• Micah Hayes

Anxiety: Comfort for the Drowning Disciple

I didn’t want to get off the couch. I knew that when I did, the cycle would start all over again. My heart would race, my palms would sweat, my chest would tighten, my mind would race, my stomach would churn, and I would pace my house trying to make it all stop. Then I would crash, mentally and physically exhausted, back on the couch.

So I just laid there as long as I could. I didn’t want to see anyone. I didn’t want to leave my house. I couldn’t eat. I lost 15 pounds in a week. All I knew to do was pray. Over and over I prayed, “God, please take this away. Just take this away.” I prayed sitting, kneeling, walking, lying face down, and even yelling. I read my Bible and memorized scripture. But for the first time, I felt like God was light years away.

This went on for a few days and gradually improved over the course of a few weeks. It was, without a doubt, the lowest point of my life. But not just because of the way I felt, but also because of how I responded.

I hid. I told no one except my wife and my pastor, who was also my boss. My family and closest friends had no idea this was going on. When I walked into church the following week, I faked it perfectly. People asked me how I was, and I smiled and said, “Great.” I didn’t want anyone to think I was struggling or crazy or weak.

But I was. My sinful pride convinced me to hide instead of seek help. Thankfully my wife convinced me to see a doctor. I also went to see a biblical counselor. That’s when God gave me what I desperately needed: open-heart surgery.

Was It My Brain or My Sin?

The doctor looked me in the eyes and said, “This has nothing to do with you. The chemicals in your brain are imbalanced, and we are going to fix that.”

That sounded nice and comforting in the moment, but I knew deep down, for me, that wasn’t true. Biblically, we know that people are made up of body and soul. I knew that both of mine were out of whack. The difficult question is, was my soul affecting my body? Or was my body affecting my soul? That’s another post for another time.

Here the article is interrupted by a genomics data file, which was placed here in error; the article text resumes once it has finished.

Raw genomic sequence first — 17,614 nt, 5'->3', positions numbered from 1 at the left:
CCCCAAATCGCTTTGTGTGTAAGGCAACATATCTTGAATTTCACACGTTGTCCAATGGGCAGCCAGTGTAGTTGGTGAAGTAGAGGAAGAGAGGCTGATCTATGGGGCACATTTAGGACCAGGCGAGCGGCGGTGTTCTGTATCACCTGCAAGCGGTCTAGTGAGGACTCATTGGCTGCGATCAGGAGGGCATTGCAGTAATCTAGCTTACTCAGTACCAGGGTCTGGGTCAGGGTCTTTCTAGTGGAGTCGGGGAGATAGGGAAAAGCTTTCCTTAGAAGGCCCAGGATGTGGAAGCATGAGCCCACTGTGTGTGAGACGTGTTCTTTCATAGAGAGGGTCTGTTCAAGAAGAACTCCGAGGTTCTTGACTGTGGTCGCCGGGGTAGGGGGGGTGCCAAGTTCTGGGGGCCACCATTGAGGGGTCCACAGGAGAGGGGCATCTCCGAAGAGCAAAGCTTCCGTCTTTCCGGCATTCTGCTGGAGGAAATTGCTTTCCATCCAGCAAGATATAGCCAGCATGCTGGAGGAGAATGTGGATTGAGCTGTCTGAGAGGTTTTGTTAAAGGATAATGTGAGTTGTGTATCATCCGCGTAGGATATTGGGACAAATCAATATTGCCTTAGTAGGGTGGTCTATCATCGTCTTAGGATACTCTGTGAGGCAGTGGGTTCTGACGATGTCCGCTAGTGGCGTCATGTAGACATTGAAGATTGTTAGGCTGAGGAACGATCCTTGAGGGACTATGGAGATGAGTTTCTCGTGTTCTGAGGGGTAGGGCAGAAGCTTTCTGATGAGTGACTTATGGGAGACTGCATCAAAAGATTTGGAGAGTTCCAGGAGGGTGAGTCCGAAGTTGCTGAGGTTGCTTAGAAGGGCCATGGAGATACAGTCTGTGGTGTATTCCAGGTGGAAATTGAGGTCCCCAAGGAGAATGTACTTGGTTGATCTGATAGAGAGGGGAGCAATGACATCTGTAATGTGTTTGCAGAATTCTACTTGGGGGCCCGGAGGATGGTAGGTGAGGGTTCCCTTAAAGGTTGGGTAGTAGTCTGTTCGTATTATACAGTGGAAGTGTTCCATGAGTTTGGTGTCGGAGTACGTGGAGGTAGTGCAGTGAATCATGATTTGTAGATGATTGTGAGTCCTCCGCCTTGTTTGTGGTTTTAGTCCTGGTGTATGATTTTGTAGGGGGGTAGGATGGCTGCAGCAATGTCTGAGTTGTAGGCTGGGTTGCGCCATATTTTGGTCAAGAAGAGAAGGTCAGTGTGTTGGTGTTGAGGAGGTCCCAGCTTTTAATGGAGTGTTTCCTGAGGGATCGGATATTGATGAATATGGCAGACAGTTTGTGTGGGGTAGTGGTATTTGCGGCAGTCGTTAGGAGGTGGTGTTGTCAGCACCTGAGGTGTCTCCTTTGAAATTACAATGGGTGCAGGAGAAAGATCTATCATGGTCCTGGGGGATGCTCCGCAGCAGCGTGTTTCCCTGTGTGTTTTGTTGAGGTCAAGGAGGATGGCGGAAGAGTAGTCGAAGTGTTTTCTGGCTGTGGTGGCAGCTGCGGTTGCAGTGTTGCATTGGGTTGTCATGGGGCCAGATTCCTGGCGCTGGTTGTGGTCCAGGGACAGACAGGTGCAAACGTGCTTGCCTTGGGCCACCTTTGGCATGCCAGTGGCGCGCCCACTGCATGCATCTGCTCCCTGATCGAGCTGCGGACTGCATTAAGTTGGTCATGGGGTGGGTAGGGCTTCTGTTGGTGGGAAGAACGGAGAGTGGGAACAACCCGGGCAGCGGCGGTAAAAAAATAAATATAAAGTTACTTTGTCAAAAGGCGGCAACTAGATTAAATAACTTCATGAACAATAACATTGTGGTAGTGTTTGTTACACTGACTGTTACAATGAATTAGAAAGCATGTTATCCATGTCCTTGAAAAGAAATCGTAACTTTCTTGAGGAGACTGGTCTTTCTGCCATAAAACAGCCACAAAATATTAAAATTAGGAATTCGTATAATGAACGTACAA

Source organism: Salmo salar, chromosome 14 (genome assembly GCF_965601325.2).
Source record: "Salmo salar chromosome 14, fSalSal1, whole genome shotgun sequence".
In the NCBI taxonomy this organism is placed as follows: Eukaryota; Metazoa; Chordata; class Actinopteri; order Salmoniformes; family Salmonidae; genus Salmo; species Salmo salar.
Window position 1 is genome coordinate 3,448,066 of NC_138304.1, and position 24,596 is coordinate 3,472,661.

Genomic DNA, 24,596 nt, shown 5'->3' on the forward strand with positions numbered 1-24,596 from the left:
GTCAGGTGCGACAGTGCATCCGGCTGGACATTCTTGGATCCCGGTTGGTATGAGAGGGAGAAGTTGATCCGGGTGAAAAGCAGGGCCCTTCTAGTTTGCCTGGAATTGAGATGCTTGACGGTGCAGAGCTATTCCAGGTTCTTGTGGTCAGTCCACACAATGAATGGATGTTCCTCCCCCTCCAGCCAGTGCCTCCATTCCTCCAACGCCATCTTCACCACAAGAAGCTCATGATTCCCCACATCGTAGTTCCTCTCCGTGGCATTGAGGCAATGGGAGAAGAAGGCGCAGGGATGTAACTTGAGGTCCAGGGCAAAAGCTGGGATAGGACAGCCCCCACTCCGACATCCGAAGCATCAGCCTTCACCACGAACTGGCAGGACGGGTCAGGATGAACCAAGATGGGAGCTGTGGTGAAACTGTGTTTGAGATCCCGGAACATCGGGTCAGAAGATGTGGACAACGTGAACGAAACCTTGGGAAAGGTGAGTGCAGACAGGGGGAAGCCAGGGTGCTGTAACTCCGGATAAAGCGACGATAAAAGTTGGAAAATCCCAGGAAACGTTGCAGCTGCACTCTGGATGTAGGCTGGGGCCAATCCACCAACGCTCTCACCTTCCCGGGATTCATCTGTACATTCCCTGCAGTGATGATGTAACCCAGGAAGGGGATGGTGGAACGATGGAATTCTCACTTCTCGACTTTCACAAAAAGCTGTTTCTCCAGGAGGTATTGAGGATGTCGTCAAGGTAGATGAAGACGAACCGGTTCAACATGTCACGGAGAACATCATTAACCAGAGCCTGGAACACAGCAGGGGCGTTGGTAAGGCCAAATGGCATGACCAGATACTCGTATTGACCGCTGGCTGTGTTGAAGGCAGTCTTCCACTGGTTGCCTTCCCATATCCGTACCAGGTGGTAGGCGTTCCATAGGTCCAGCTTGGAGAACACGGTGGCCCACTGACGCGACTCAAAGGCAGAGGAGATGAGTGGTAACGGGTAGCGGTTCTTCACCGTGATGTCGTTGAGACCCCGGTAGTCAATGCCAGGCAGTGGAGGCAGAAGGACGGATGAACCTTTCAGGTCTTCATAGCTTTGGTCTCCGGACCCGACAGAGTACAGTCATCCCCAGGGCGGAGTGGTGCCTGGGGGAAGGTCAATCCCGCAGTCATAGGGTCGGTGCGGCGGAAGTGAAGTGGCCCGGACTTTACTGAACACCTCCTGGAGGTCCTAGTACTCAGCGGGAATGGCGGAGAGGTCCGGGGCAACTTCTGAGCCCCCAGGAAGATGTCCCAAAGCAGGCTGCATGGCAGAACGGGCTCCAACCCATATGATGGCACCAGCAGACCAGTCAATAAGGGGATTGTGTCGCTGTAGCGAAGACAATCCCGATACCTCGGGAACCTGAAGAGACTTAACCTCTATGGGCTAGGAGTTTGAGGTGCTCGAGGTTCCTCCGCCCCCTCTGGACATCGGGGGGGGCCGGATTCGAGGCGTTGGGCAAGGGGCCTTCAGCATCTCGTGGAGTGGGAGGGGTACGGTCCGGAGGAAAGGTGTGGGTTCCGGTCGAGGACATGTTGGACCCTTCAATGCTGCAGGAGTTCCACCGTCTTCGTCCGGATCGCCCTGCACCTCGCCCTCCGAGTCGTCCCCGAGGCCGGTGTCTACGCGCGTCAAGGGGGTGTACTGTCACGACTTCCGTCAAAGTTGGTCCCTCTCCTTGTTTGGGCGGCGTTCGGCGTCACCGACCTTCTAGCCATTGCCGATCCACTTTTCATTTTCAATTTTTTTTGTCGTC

Throughout this series on mental health, I have tried to walk a controversial tightrope. I said from the beginning that I’m not convinced all of our mental health issues are totally physiological, meaning chemical imbalance in the brain. But I also don’t agree with the other side that says, “All mental health struggle is sin. Repent and pray, and it will all go away.” I fall somewhere in between. I think things are much more complicated than that and can’t be explained with sweeping statements.

So let me make this clear. I am not speaking generally to all cases of anxiety and depression. I am simply sharing my story and experience. If you are dealing with anxiety, depression, or some other mental health issue, you absolutely need to see a doctor to make sure nothing is going on physically. There are certain things in your body that can cause anxiety and depression when they function abnormally (like your thyroid). So please see a doctor.

I would also encourage you to get counseling. I am a huge believer in counseling, specifically biblical, Christ-centered counseling. I believe every single person could benefit from one-on-one counseling. You need someone to help you care for your soul and see what’s going on in your heart.

When you are struggling with a mental health issue, remember that God made you with a body and a soul. You need to get both checked out. But as a pastor, I’m going to speak to the soul side of things. I don’t feel equipped to speak on the chemical makeup of your brain or why you should or shouldn’t take medication. But I’ve learned a lot about my own soul and how it has manifested itself in anxiety. I want to share what I’ve learned in hopes that it will help you deal with your possible heart issues.

How Did This Happen?

This episode of intense anxiety didn’t just fly in out of nowhere. It seemed unexpected at the time, but I learned that I had been struggling with anxiety and fear my entire life. Rather than dealing with it, I chose to ignore it, excuse it, and hide it. This choice ultimately led me to this really low point.

I remember getting sick to my stomach growing up. A lot. I never really understood why either. It would always come at the worst times too. Like when I stayed at a friend’s house or hung around a girl I liked or went on a trip.

After I had my episode, I looked back and realized that my stomach sickness wasn’t a health issue. It was a nerves issue. When I was anxious, even when I didn’t really recognize it, my stomach did. There’s a reason they often describe nervousness as “butterflies in your stomach”.

I saw this pattern throughout my life where I would respond to certain situations with fear and anxiety, which would then cause me to feel sick to my stomach. These certain situations usually involved people, people I wanted to impress or to not let down or to earn their approval. This is called the fear of man. (I plan to write an entire post on the fear of man because it’s a common struggle. But I don’t have the space to elaborate here.)